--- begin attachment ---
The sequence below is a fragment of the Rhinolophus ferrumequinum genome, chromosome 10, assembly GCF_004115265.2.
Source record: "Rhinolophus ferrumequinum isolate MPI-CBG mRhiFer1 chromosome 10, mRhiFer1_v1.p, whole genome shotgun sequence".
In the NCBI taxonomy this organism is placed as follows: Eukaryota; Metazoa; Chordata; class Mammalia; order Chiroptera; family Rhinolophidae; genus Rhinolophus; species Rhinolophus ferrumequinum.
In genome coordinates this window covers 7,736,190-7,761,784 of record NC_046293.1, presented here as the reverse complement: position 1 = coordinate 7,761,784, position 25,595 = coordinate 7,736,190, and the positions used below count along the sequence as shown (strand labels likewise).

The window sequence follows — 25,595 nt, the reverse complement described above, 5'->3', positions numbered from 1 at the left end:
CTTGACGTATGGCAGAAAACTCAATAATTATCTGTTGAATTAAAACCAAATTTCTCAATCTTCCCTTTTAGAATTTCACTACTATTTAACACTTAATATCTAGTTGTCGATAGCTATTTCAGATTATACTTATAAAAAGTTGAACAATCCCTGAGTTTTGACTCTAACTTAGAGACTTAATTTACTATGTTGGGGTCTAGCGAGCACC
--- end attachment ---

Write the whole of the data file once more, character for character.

The sequence below is a fragment of the Rhinolophus ferrumequinum genome, chromosome 10, assembly GCF_004115265.2.
Source record: "Rhinolophus ferrumequinum isolate MPI-CBG mRhiFer1 chromosome 10, mRhiFer1_v1.p, whole genome shotgun sequence".
In the NCBI taxonomy this organism is placed as follows: Eukaryota; Metazoa; Chordata; class Mammalia; order Chiroptera; family Rhinolophidae; genus Rhinolophus; species Rhinolophus ferrumequinum.
In genome coordinates this window covers 7,736,190-7,761,784 of record NC_046293.1, presented here as the reverse complement: position 1 = coordinate 7,761,784, position 25,595 = coordinate 7,736,190, and the positions used below count along the sequence as shown (strand labels likewise).

The window sequence follows — 25,595 nt, the reverse complement described above, 5'->3', positions numbered from 1 at the left end:
CTTGACGTATGGCAGAAAACTCAATAATTATCTGTTGAATTAAAACCAAATTTCTCAATCTTCCCTTTTAGAATTTCACTACTATTTAACACTTAATATCTAGTTGTCGATAGCTATTTCAGATTATACTTATAAAAAGTTGAACAATCCCTGAGTTTTGACTCTAACTTAGAGACTTAATTTACTATGTTGGGGTCTAGCGAGCACC